According to the Peninsula of Qatar, the giant sketched image of the Emir H H Sheikh Tamim bin Hamad Al Thani – the iconic Tamim Al Majd picture – installed at Gharafa has become a must-visit attraction for Qataris and expatriates as people flock the spot day and night to show their love with the country and its leadership. Continue reading Saudi Arabia, Egypt, Bahrain and UAE threaten to take further steps against Qatar
According to a report by Allen & York, the 9.4 million includes 2.8 million in solar PV, 1.6 million in liquid biofuels and 1 million in wind, reflecting a “5% increase in 2015 and confirms the strength of this relatively new industry.”
When it comes to fossil fuels versus renewables, there’s no contest. Clean energy is our fastest path to a booming, prosperous economy for all of us. The next time you’re confronted with the White House’s alternative facts on coal, oil and job creation, arm yourselves with this info instead.
The report states that China, Brazil, the United States, India, Japan and Germany currently have the most renewable energy jobs. Europe still has a strong renewables market, it says, despite the withdrawal of subsidies in the UK for new wind and solar developments. Germany, Spain, the UK, France and Italy “lead the field in installed wind capacity across Europe”, and the solar marketplace has “grown by 15% of installed capacity in 2015”, prompting SolarEurope to describe Europe as the most “solarized continent”.
Les deux protagonistes de la crise en Libye, le chef du gouvernement d’union (GNA) Faïez Sarraj et le maréchal Khalifa Haftar, se sont rencontrés mardi 2 mai à Abou Dhabi, a rapporté l’agence loyale aux autorités de l’Est libyen. Le maréchal Haftar dirige les forces armées des autorités de l’est du pays, rivales du GNA, gouvernement adoubé par l’ONU et installé à Tripoli (ouest). Toutefois, malgré les violents combats qui opposent différentes factions armées en Libye, la production du pétrole, principale ressource du pays, a fait un bond significatif.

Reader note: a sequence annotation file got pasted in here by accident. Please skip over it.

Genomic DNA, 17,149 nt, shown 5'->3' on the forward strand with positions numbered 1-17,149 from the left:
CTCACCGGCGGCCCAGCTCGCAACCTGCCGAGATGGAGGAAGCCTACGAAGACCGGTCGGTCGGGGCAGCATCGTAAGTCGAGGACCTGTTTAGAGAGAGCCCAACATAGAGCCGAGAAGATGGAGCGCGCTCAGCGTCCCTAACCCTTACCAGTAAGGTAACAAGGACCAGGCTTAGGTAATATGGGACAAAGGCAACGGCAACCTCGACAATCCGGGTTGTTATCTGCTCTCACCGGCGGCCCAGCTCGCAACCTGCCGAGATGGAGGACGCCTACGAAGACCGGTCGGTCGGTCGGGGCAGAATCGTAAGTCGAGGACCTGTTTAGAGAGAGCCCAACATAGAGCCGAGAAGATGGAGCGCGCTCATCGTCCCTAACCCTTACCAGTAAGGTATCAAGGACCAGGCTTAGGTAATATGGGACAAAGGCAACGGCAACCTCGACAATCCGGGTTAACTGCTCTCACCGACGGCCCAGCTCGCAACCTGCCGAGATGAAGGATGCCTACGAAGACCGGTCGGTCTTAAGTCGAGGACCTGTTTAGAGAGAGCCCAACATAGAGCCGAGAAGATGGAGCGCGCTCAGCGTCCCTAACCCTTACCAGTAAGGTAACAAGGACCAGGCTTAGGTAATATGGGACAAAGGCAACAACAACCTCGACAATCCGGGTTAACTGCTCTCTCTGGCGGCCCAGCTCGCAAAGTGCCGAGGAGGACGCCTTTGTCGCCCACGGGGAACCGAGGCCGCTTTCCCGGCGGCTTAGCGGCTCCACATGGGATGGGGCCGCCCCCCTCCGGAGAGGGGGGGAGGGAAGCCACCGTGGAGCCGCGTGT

During the past decade or so the oil and gas industry has injected wastewater into deep rocks in eastern Texas, causing Earth’s surface to bulge ever so slightly—and likely triggering a series of tremors there in 2012, a new study suggests. Scientists say the work offers hope that similar analyses of the landscape in other oil- and gas-producing regions could help identify areas at risk of human-caused earthquakes.
The 2012 quakes shook the small town of Timpson, Texas, which lies northeast of Houston near the Louisiana state line. The largest, a 4.8-magnitude quake, and three more magnitude-4 or higher that followed, all originated in a suspicious spot: directly beneath two wells where wastewater generated during oil and gas production in the region is pumped into porous sandstone layers about 1.8 kilometers underground.
Oil and gas producers dispose of their wastewater deep underground for a variety of reasons; sometimes pumping fluid into the reservoir helps boost production, and in other cases it’s a convenient method of getting polluted water out of retention ponds on the surface so that it doesn’t inadvertently spill to pollute rivers, streams, or other sources of drinking water.